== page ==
File Formats

Every once and a while, I run across a topic and think, “surely I’ve covered this one my blog?” The most recent of these topics, which came up when I wrote December’s Exit Strategy post, concerns file formats.

File formats and exit strategies go hand-in-hand, as you don’t want to be stuck with inaccessible data in an unreadable file format. Proprietary, out-of-date, little used formats lower the chance that you’ll be able to access your data when you need it. Ask anyone with 20-year old files if they can use those files and you’ll likely see why file formats matter.

When it comes to choosing file formats that last, file types actually exist a spectrum. The best formats are open, well-documented, and in wide use. Clear examples are .TXT instead of .DOCX, or .CSV instead of .XLSX or .SAS. In the middle of the spectrum we find something like .PDF, which is an Adobe file format but in such wide use that it will be usable for many years. Also note that the spectrum of preferred file formats shifts over time (hello Lotus Notes and WordPerfect!).

Since there is no one right answer for any data type, the key thing for picking a good file format is to ask yourself if your content is currently in a file format that is uncommon or can only be opened by a specific software program. If the answer is yes, now is the time to make a backup copy of that data in a more open format. Even if you lose some formatting in the process, it’s better to have some data in an open format than having no data because it’s locked in an unreadable format. By making a copy, you also don’t have to lose the performance of the original file format while gaining the sustainability of the new; you can, of course, wholly switch to a better format if that is feasible. It’s also worth reviewing old data for formats that are no longer popular or supported.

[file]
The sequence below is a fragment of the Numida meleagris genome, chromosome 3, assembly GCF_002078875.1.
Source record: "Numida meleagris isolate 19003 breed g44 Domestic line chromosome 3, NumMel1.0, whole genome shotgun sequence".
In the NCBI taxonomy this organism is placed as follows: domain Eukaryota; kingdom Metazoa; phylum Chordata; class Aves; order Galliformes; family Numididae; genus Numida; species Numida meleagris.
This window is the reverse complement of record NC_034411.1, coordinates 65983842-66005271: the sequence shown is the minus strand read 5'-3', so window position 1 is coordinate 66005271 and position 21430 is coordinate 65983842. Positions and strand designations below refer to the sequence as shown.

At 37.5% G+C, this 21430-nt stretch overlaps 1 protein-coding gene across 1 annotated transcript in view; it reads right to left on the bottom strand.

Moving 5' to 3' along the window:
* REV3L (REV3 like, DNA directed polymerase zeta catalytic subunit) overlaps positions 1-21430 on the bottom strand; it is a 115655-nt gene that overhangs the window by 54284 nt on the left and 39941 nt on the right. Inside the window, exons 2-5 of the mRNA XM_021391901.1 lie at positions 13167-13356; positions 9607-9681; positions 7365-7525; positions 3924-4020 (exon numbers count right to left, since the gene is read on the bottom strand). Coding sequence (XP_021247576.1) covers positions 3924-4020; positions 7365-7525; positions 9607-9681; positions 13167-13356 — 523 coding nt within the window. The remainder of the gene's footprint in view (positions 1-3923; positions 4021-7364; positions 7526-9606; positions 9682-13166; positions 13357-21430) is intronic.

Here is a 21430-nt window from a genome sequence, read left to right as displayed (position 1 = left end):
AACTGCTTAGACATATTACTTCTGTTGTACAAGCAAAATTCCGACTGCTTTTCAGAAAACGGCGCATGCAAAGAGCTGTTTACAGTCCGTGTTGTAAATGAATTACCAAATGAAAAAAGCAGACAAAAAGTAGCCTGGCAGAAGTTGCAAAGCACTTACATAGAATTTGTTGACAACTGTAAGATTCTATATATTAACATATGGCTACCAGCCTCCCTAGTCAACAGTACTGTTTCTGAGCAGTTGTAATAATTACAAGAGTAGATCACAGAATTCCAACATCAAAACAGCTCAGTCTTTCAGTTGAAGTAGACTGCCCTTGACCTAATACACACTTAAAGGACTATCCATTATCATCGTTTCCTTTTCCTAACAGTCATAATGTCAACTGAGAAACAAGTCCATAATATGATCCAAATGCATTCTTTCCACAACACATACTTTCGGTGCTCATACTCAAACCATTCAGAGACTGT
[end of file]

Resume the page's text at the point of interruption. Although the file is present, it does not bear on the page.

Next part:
Good data management is the sum of a number of small practices and picking good files formats is a piece of this puzzle. The more you are aware of how closed your current file formats are, the better you can plan for making that data usable into the future.